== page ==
After numerous delays, the Federal Motor Carrier Safety Administration now plans to proceed with its final rule dictating minimum training rules for new truck drivers.
The agency was set to put the mandate into place but delayed implementation following the Trump Administration’s order in January that froze all pending regulations until further review.
The new training rule still won’t start for years. The compliance date is Feb. 7, 2020.
The American Trucking Associations praised the agency’s publication of the final rule, calling it a “victory for safety and commonsense.”
“This rule will improve highway safety by ensuring that new drivers can properly demonstrate mastery of the knowledge and skills necessary to safely operate a commercial vehicle, rather than by adhering to arbitrary amounts of classroom or behind-the-wheel instruction,” Bill Sullivan, executive vice president for advocacy for ATA, told Trucks.com.
FMCSA developed the rule to establish minimum training requirements for first-time applicants for commercial driver’s licenses, or CDLs; drivers seeking to upgrade their CDL to another classification; and truck drivers seeking an endorsement for hazardous materials, passenger or school bus operations for their license for the first time.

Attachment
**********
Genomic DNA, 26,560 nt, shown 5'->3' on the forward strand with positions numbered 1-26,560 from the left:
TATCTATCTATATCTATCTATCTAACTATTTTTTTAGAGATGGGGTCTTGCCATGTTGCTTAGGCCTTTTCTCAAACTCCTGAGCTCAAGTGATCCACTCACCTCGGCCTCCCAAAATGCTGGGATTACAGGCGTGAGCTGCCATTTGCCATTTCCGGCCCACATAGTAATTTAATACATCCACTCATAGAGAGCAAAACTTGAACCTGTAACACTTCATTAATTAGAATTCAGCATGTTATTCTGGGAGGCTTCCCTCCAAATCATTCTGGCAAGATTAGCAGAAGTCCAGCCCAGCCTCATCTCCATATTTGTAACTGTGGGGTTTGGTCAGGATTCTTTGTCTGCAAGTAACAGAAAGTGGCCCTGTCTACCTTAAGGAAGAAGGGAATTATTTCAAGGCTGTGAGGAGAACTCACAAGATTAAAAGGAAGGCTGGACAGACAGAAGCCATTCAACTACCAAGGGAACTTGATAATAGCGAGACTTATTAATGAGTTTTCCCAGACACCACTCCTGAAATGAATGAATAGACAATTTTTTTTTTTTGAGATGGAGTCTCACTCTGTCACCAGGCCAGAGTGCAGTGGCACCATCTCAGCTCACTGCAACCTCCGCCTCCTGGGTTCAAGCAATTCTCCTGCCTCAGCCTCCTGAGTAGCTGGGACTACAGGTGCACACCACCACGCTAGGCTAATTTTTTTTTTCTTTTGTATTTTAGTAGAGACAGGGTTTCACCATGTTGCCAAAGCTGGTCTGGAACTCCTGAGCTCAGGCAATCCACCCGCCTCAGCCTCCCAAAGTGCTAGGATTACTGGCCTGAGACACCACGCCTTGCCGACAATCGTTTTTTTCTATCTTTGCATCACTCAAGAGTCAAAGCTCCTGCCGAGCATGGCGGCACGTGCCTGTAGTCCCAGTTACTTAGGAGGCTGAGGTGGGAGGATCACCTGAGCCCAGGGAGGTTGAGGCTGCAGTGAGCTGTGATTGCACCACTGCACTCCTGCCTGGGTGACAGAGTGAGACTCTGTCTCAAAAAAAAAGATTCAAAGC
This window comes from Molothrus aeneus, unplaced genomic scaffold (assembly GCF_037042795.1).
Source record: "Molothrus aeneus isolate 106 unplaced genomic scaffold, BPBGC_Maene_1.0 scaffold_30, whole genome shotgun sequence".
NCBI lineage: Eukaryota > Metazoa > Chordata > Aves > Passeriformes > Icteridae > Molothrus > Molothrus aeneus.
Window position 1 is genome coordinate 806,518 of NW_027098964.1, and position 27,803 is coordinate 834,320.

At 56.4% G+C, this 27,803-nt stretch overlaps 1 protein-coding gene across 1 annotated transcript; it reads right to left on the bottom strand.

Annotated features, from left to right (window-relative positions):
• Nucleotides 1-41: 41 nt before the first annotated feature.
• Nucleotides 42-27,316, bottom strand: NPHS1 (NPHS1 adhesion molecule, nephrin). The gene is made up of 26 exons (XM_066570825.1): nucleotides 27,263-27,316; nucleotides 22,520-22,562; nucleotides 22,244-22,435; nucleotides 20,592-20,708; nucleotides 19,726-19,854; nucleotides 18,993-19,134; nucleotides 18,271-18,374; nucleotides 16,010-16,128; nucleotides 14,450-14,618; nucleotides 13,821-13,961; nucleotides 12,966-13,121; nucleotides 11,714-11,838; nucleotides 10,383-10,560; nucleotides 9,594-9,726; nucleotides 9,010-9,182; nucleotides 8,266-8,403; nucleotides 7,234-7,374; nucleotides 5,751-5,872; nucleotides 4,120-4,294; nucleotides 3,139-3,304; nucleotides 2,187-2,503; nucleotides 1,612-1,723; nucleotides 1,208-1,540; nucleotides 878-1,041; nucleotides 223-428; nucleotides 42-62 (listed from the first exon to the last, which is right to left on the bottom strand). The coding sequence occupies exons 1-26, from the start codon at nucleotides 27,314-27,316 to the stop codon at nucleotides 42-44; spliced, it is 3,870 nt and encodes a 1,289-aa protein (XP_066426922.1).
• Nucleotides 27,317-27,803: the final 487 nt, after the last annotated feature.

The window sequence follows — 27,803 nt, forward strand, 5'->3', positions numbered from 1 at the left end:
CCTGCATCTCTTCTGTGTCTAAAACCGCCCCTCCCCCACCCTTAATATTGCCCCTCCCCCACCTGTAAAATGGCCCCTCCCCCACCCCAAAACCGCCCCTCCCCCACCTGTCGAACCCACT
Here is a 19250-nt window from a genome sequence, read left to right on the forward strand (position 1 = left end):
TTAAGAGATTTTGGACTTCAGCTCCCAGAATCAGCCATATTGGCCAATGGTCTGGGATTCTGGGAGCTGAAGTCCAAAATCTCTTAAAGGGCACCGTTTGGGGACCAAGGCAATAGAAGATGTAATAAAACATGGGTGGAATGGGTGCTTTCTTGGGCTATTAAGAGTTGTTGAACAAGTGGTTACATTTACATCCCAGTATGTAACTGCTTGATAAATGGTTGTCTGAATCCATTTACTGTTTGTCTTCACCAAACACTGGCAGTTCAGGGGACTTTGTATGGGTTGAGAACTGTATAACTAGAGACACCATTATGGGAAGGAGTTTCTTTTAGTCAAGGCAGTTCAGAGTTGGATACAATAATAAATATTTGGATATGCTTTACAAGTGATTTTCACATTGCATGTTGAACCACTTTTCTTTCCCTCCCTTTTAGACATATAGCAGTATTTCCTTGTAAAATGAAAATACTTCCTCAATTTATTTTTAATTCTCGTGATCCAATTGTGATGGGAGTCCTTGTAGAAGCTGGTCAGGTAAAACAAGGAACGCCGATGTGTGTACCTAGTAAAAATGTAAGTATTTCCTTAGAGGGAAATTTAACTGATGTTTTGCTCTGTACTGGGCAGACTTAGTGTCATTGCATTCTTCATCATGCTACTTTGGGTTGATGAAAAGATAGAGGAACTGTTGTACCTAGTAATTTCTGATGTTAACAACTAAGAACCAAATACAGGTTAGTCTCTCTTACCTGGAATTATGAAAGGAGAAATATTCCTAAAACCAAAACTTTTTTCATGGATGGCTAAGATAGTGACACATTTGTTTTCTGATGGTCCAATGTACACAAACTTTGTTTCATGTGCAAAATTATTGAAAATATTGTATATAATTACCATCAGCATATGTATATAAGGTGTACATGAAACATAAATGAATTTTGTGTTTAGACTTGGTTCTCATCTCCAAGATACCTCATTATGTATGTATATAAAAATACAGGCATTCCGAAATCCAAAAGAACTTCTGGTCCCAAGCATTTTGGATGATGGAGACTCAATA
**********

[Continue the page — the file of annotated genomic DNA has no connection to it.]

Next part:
The rule combines some behind-the-wheel training with a classroom curriculum. The Owner-Operator Independent Drivers Association and safety industry group, however, say the FMCSA rule is not strong enough. They wanted to see a minimum of 30 hours behind the wheel for new drivers. Such a proposal was included in FMCSA’s Notice of Proposed Rulemaking, but was eliminated from the agency’s final rule issued on Dec. 6, 2016.
“We have supported minimum training standards for decades, including behind-the-wheel training,” Norita Taylor, spokeswoman for OOIDA, told Trucks.com. “We think new drivers need as much real-world experience as possible to be prepared to drive a truck – it’s in their best interest and the motoring public’s best interest.”
The FMCSA said it didn’t include minimum behind-the-wheel training hours in its final rule because such a requirement didn’t make fiscal sense and its safety benefits were hard to quantify. The federal agency is required to consider a cost-benefit analysis when it issues a new rule.
“The lack of data directly linking training to improvements in safety outcomes, such as reduced crash frequency or severity, posed a challenge to the Agency, FMCSA said in its final rule.
The agency said adding 30 hours of driver training would only reduce the frequency of crashes involving new drivers by about 3.6 percent.
The rule was mandated by Congress under the Moving Ahead for Progress in the 21st Century – or MAP-21 – highway bill, which was passed in 2012.